The latest J.D. Power & Associates survey of medium-duty truck owners shows that while overall quality is increasing, customer satisfaction is declining.
The U.S. 2011 U.S. Medium-Duty Truck Customer Satisfaction Study, which measures trucks in service between 13 and 18 months, showed that owner-reported problems decreased 26% between 2007 and 2011, on average. Owner satisfaction, though, has dropped 27 index points (on a 1,000-point scale).
“On the surface, it seems contradictory that owner satisfaction would decline at the same time that owners reported fewer problems,” said Brent Gruber, senior manager of the commercial vehicle practice at J.D. Power and Associates. “Yet, when we dig deeper, we find that it’s not the number of problems, but the nature of the problems that are causing owners to be less satisfied with their trucks.”
Satisfaction with wheel/tire, braking systems, and cab/body quality have all increased, resulting in fewer problems for the vehicles, J.D. Power said, but engine problems increased 13 problems per 100 vehicles (PP100) between 2007 and 2011.
“Declining engine quality is putting downward pressure on satisfaction,” said Gruber. “Electronic control module calibration and regeneration system problems now impact 46% of medium-duty truck customers who experience an engine-related problem.”
The study measured 2010 model-year Class 5, 6, and 7 commercial trucks. Engine quality, warranty, cost of operation, cab and body, ride/handling/braking, and transmission were all studied. Authorized truck dealer service is also considered, using service facility, quality, service advisor, service initiation, service delivery, and service price.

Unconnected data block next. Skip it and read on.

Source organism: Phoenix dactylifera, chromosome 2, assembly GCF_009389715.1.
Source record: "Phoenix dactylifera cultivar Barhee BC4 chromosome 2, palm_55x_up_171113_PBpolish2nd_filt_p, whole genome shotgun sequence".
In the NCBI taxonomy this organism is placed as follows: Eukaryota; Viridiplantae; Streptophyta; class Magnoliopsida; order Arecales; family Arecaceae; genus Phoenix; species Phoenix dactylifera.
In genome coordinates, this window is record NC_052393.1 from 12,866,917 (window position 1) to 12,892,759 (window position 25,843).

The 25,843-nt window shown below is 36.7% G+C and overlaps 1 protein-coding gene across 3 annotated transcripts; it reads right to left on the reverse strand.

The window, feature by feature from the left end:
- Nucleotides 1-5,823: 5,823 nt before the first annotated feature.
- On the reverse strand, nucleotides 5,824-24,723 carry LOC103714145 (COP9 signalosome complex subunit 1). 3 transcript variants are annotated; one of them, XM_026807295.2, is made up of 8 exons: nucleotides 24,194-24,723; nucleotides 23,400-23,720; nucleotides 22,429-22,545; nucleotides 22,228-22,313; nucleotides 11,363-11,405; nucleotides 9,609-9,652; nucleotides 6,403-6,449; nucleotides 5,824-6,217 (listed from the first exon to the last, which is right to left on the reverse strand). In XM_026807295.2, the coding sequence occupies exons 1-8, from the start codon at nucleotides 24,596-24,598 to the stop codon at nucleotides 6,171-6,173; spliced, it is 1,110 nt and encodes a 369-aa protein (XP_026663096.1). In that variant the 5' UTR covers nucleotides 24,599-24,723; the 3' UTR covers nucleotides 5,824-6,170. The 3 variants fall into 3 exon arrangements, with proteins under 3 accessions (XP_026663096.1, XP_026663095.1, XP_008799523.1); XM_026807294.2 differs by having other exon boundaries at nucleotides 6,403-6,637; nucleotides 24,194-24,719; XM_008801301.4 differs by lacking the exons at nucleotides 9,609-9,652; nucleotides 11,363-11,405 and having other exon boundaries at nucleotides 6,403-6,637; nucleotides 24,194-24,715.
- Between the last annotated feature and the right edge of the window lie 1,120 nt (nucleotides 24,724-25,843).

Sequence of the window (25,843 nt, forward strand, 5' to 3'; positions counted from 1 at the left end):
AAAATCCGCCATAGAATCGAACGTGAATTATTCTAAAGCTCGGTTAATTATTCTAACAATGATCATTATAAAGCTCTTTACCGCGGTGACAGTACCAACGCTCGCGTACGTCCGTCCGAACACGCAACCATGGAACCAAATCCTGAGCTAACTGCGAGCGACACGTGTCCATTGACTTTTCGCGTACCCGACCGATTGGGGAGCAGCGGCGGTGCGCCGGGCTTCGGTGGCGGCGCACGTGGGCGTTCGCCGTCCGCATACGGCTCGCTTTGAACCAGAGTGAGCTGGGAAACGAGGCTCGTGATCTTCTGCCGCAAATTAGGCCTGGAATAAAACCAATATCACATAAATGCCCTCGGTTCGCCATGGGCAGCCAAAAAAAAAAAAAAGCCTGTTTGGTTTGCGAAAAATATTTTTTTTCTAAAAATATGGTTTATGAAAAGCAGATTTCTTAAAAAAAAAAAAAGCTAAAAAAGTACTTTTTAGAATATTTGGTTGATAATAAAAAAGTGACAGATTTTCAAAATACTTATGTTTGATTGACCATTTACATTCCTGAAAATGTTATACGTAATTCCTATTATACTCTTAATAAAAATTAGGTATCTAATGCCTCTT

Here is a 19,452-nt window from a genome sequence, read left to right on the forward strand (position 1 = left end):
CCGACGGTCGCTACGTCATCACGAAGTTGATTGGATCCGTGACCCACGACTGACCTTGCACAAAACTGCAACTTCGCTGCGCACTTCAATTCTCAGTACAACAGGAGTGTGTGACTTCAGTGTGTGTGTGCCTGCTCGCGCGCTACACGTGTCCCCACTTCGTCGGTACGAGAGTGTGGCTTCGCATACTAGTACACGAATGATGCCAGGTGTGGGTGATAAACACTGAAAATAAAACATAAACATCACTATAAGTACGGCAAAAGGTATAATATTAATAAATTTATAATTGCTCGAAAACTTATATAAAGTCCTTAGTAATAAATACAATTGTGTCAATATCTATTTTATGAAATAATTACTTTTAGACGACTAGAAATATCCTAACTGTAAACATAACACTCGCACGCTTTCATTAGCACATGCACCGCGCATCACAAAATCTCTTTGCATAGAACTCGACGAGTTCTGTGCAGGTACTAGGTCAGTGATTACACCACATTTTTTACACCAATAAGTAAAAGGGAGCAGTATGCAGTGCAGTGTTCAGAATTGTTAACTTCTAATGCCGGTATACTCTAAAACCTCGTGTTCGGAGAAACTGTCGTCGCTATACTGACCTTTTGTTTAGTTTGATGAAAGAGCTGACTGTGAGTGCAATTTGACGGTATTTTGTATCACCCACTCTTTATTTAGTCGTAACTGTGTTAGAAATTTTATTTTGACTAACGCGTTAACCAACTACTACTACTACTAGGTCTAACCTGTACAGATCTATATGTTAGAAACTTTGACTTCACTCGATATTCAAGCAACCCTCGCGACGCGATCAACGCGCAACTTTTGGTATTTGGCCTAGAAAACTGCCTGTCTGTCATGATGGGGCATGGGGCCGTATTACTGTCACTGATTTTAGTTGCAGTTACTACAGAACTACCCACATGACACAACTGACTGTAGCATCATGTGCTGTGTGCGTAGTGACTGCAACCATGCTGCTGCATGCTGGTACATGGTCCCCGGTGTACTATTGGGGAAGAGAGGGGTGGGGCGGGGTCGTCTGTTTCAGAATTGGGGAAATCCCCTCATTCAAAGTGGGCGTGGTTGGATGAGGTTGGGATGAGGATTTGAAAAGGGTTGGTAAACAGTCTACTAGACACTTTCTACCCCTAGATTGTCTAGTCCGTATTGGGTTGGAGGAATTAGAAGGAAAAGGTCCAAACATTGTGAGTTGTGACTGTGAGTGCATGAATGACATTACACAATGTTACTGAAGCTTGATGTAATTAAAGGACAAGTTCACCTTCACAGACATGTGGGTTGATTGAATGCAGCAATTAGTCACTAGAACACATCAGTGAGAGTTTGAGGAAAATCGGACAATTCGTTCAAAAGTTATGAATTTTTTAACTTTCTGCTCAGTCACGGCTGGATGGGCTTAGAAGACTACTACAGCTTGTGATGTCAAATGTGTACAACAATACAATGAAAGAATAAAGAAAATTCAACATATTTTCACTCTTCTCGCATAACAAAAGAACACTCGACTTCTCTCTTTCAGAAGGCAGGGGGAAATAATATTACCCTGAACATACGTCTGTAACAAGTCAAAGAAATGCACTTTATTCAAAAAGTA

Class 5 trucks have the highest quality levels in 2011, with an average of 76 PP100, while Class 6 scores average 181 PP100 and Class 7 144 PP100, the company said.
With a score of 807, Hino ranks highest in customer satisfaction within the conventional truck segment for a second consecutive year. Hino performs well across all factors driving satisfaction, particularly in engine satisfaction and overall quality, J.D. Power said.
Freightliner (762) and Ford (757) follow in the product index rankings. Freightliner experiences the greatest improvement from 2010, increasing by 12 index points primarily due to higher engine and cost of ownership satisfaction.
“Medium-duty trucks are sophisticated vehicles that are often used for more demanding applications,” said Gruber. “Between the complexity of the truck and engine and the rugged use, there is a lot that may go wrong with these trucks. However, manufacturers are continuously striving to improve their overall quality and they’re meeting that objective. Now they must focus on reducing the number of engine-related problems, while simultaneously trying to meet the demands of new fuel efficiency and emissions standards.”